. . . when Buddhism arrived in China during the first century of the current era, it was fundamentally reinterpreted and reshaped by Taoist thought, its more abstract metaphysical sensibility becoming grounded in an earthly and empirically based vision. The result of this amalgam, which began to take shape from the third into the fifth centuries c.e., is Ch’an. And in this transformation, Buddhism is so transformed by Taoist thought that, aside from a few institutional trappings, it is scarcely recognizable as Buddhism at all.  But it may be still more accurate to simply say that the influence of Buddhism pushed native Chinese philosophy to a new level of clarity and intensity, for the originators of Ch’an essentially adopted aspects of Buddhism (texts, ideas, practices) that they found useful in enriching their own Taoist understanding, while reconceiving them fundamentally in Taoist terms. Most important among these imported Buddhist elements was a central focus on the nature of empty-mind, consciousness emptied of all content, a focus cultivated through a highly developed practice of empty-mind meditation known as dhyana. . . . But it appears that in its migration to Japan and, over a millennium later, from Japan to America, Ch’an’s native philosophical framework was largely forgotten, for it is all but absent in modern American teaching texts and translations of the original Ch’an literature. (6–7)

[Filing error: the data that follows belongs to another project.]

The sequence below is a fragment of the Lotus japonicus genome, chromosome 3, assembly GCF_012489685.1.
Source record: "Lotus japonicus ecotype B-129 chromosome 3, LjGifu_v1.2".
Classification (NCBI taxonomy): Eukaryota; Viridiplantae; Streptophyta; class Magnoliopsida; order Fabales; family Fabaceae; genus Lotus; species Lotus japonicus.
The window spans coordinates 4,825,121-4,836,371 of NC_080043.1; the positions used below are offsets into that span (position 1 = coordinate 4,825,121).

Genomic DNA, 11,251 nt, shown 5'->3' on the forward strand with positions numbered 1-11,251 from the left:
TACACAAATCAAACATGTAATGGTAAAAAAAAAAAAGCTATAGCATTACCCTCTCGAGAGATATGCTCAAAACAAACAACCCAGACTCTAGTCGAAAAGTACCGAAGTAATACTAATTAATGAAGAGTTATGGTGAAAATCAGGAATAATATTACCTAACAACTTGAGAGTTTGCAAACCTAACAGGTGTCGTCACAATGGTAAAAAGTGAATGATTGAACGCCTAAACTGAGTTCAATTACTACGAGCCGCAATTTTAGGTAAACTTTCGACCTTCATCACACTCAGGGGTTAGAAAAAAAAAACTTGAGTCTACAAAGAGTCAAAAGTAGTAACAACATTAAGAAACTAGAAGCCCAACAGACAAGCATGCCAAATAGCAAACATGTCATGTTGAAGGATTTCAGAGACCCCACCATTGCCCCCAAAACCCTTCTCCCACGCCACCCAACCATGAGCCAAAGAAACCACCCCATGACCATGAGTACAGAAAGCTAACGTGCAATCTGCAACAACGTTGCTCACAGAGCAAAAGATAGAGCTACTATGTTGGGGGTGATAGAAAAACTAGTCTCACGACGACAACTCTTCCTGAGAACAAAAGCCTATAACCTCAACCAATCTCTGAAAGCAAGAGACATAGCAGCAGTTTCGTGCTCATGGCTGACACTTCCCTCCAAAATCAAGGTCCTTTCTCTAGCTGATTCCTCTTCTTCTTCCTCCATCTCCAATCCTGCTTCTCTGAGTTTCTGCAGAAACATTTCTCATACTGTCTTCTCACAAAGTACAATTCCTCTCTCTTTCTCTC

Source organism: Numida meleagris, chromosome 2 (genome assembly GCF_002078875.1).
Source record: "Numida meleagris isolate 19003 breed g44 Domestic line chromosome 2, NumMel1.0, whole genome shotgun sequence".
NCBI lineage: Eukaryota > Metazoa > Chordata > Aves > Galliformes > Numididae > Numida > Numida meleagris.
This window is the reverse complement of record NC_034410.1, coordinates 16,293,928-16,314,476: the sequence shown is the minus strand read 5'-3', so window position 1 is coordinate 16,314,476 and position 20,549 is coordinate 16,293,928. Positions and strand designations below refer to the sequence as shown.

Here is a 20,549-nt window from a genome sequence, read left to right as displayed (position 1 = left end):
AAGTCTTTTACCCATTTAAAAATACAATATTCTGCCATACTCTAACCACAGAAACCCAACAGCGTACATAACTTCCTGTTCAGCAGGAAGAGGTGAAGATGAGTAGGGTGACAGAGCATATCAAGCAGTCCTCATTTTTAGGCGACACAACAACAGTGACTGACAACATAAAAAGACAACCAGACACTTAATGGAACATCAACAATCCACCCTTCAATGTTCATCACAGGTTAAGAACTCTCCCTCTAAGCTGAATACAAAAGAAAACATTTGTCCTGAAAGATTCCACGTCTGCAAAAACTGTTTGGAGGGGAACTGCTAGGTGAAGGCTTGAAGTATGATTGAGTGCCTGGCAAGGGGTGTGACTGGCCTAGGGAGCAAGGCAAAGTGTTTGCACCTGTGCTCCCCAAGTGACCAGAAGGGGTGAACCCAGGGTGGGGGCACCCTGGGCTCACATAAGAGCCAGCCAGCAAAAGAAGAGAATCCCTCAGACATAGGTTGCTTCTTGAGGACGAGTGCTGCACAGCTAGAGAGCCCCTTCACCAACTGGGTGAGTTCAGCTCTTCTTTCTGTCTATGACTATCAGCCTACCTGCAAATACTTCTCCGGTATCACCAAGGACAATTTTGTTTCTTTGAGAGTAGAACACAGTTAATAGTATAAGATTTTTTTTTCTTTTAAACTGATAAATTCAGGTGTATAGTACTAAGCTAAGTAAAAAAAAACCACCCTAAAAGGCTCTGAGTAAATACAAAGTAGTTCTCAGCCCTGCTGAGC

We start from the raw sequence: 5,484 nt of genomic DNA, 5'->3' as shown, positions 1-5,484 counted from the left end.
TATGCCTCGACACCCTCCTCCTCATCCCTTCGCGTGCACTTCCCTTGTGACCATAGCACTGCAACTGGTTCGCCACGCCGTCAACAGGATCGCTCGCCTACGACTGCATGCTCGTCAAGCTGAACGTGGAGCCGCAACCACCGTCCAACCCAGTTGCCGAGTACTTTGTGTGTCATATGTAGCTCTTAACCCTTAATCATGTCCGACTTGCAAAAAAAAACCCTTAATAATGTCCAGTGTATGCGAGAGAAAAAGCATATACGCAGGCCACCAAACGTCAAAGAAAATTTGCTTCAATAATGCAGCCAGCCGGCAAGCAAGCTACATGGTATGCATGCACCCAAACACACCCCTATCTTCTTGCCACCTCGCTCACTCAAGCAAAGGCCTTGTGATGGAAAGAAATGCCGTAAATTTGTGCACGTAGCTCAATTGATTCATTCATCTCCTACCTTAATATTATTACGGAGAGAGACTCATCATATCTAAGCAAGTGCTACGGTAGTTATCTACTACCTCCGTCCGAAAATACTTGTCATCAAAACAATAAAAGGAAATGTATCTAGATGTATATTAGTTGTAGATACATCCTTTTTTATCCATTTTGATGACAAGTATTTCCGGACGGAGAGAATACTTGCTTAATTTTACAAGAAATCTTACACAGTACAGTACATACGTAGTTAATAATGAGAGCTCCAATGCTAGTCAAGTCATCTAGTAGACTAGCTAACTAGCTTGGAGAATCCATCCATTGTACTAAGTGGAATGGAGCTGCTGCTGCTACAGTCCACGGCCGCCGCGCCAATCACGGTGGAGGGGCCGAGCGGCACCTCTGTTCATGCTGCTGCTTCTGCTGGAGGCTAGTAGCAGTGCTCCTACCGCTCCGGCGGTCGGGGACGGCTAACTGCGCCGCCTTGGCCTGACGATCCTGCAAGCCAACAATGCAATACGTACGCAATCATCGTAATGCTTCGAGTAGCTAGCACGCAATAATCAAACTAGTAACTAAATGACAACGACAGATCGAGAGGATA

When this conceptual framework is brought back into the discussion, Chan’s relationship with Daoism suddenly appears much more prominent.

Hinton’s premise is simple, but with very significant implications:

In the official Ch’an legend, Bodhidharma brought Ch’an from India more or less fully formed around 500 c.e., but his teaching is clearly built from the traditional Taoist conceptual framework, a fact revealed most simply in the way he depends on terms and concepts central to that Taoist system. In fact, Ch’an’s origins are found a century or two earlier when Buddhist artist-intellectuals began melding Buddhism and Dark-Enigma Learning, which was broadly influential among artist-intellectuals at the time. (28)